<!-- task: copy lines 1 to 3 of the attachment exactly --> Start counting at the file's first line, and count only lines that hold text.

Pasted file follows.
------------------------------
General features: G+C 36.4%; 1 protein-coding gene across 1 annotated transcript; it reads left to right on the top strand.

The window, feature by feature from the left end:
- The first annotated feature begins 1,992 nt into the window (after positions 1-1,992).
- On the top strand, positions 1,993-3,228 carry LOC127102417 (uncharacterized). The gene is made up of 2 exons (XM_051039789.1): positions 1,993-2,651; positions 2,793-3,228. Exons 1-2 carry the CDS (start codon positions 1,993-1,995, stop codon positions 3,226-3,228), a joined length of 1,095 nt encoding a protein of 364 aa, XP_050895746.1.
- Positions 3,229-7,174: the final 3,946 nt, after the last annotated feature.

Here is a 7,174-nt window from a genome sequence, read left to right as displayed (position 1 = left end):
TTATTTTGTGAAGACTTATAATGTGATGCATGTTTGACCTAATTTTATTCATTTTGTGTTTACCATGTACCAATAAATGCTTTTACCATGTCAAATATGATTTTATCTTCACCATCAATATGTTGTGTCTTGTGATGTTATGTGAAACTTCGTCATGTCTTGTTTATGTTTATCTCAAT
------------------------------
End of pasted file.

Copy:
General features: G+C 36.4%; 1 protein-coding gene across 1 annotated transcript; it reads left to right on the top strand.

The window, feature by feature from the left end:
- The first annotated feature begins 1,992 nt into the window (after positions 1-1,992).